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Seasonal allergies may increase risk of depression

It's a known fact that seasonal allergies can have adverse physical effects on those who suffer from them, but new research suggests that the condition may affect mood as well.

Data compiled by Teodor Postolache from the University of Maryland in 2008 showed that allergies put patients at an increased risk of developing depression, according to the Winter Park Observer. The Asthma and Allergy Foundation says that one in five Americans suffer from an allergic reaction to spores.

Chronic illness, such as allergies, can wear down individuals emotionally over time. Although the treatment of symptoms through medications can help, taking proactive measures to remove irritants from the air can be beneficial as well.

Air purifiers are one way that allergy sufferers can get rid of mold spores and pollen from their living spaces.

The IQAir HealthPro Plus air purifier can remove ultrafine particles smaller than 0.3 microns in size from the atmosphere. This includes dust, pollen and pet dander that can cause irritation. Its HyperHEPA filter can clear up to 900 square feet of space, making it ideal for households with numerous seasonal allergy sufferers.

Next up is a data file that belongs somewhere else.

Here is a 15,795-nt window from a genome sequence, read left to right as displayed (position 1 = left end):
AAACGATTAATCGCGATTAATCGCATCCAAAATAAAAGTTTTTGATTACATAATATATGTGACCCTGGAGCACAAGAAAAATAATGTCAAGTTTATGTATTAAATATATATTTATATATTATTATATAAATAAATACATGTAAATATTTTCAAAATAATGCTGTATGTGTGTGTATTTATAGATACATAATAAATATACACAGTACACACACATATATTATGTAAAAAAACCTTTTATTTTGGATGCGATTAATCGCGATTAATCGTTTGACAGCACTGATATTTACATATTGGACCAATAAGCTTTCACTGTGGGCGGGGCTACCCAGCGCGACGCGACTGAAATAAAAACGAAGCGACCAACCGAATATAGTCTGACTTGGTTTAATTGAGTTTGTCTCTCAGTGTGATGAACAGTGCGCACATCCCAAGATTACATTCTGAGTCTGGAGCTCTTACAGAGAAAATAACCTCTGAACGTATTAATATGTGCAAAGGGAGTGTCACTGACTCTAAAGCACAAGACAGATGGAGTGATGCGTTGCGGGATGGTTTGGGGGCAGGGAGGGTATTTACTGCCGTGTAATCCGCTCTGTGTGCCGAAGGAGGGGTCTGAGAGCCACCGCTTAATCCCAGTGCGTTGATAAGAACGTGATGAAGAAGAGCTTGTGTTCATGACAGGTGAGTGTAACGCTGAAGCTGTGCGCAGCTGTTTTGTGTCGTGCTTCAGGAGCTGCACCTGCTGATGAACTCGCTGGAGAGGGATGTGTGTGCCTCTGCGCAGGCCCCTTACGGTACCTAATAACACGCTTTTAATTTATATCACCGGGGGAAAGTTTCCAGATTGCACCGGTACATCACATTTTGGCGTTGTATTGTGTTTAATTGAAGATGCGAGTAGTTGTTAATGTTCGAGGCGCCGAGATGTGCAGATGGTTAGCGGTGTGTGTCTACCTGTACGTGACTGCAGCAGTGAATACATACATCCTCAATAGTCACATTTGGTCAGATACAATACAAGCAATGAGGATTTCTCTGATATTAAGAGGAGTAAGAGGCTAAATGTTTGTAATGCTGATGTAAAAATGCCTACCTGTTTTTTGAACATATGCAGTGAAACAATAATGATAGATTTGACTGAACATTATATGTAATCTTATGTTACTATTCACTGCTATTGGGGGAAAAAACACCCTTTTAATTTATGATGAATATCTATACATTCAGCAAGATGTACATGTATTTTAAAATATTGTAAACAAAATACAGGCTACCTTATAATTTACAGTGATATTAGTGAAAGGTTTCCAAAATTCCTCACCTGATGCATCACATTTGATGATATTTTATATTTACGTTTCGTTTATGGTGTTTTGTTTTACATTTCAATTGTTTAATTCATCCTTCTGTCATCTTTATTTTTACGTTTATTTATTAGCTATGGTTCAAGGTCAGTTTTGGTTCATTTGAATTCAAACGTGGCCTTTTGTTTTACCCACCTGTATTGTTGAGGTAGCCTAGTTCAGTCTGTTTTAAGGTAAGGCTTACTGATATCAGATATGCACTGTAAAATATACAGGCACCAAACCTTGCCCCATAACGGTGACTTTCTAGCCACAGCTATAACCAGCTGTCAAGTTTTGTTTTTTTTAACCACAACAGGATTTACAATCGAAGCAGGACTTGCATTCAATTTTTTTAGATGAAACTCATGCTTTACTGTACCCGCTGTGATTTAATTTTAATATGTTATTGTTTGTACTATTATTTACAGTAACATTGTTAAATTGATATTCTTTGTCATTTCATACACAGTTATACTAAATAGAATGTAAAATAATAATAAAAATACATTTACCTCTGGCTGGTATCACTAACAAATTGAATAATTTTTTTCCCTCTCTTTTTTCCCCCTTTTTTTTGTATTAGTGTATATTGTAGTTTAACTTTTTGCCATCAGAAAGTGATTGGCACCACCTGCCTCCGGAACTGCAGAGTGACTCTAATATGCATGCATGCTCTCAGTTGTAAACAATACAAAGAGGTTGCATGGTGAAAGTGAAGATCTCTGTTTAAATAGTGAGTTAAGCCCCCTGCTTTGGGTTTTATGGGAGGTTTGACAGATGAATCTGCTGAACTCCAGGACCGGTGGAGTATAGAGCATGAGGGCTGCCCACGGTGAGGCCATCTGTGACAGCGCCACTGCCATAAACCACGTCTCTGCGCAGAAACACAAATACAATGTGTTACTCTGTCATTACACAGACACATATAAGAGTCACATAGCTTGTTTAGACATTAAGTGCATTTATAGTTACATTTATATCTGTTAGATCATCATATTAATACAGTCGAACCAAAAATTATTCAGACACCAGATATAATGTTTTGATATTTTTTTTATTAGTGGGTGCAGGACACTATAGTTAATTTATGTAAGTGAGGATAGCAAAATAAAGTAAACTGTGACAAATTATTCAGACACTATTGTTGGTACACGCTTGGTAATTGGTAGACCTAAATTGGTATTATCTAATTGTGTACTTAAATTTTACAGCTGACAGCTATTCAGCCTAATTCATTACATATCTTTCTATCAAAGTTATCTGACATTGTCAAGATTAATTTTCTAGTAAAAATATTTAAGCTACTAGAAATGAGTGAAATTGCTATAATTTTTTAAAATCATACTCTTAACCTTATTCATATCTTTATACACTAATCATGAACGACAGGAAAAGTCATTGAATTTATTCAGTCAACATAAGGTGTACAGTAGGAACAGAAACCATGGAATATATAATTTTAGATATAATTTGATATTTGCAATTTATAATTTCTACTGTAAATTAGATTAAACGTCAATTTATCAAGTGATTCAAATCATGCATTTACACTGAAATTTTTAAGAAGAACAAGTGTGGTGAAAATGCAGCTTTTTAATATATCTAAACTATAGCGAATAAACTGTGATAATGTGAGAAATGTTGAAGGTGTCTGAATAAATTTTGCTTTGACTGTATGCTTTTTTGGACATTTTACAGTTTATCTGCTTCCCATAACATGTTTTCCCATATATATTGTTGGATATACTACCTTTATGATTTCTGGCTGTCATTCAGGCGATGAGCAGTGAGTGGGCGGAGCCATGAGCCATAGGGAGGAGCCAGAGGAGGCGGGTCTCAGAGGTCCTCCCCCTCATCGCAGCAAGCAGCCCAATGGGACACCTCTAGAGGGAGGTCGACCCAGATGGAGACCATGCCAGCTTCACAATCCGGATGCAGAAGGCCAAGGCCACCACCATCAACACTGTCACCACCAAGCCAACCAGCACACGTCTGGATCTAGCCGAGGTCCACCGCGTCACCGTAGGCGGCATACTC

2 thoughts on “Seasonal allergies may increase risk of depression”

  • I just read that stress can cause asthma (<a href="" rel="nofollow"></a>), so that you have a vicious circle in which allergies cause depression, depression cause stress and stress causes asthma...

  • Hi Peter,
    The article makes a lot of sense. Stress can undoubtedly bring on disease in general. One's immune system can often take a significant and negative blow when exposed to undue stress. Asthma and ailments like it can definitely become worse when the stressures of life are not properly managed. Fortunately, the opposite is true as well. If one can successfully minimize stress levels, it can actually aid in living a healthier life.